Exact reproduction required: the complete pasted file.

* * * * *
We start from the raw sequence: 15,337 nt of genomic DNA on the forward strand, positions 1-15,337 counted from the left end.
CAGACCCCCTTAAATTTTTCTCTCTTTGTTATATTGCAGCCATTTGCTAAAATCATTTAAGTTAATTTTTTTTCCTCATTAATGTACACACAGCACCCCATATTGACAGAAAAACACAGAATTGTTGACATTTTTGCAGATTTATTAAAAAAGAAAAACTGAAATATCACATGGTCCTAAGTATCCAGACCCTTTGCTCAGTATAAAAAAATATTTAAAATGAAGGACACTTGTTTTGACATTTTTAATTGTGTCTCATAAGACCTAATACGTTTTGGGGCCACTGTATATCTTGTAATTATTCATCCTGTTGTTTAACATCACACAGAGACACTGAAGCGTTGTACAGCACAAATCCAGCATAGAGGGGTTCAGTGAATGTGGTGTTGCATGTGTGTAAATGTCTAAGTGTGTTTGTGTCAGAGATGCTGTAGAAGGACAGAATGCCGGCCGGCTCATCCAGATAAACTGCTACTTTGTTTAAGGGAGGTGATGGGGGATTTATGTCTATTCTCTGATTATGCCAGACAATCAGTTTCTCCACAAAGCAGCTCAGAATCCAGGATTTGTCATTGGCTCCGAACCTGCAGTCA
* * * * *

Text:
We start from the raw sequence: 15,337 nt of genomic DNA on the forward strand, positions 1-15,337 counted from the left end.
CAGACCCCCTTAAATTTTTCTCTCTTTGTTATATTGCAGCCATTTGCTAAAATCATTTAAGTTAATTTTTTTTCCTCATTAATGTACACACAGCACCCCATATTGACAGAAAAACACAGAATTGTTGACATTTTTGCAGATTTATTAAAAAAGAAAAACTGAAATATCACATGGTCCTAAGTATCCAGACCCTTTGCTCAGTATAAAAAAATATTTAAAATGAAGGACACTTGTTTTGACATTTTTAATTGTGTCTCATAAGACCTAATACGTTTTGGGGCCACTGTATATCTTGTAATTATTCATCCTGTTGTTTAACATCACACAGAGACACTGAAGCGTTGTACAGCACAAATCCAGCATAGAGGGGTTCAGTGAATGTGGTGTTGCATGTGTGTAAATGTCTAAGTGTGTTTGTGTCAGAGATGCTGTAGAAGGACAGAATGCCGGCCGGCTCATCCAGATAAACTGCTACTTTGTTTAAGGGAGGTGATGGGGGATTTATGTCTATTCTCTGATTATGCCAGACAATCAGTTTCTCCACAAAGCAGCTCAGAATCCAGGATTTGTCATTGGCTCCGAACCTGCAGTCA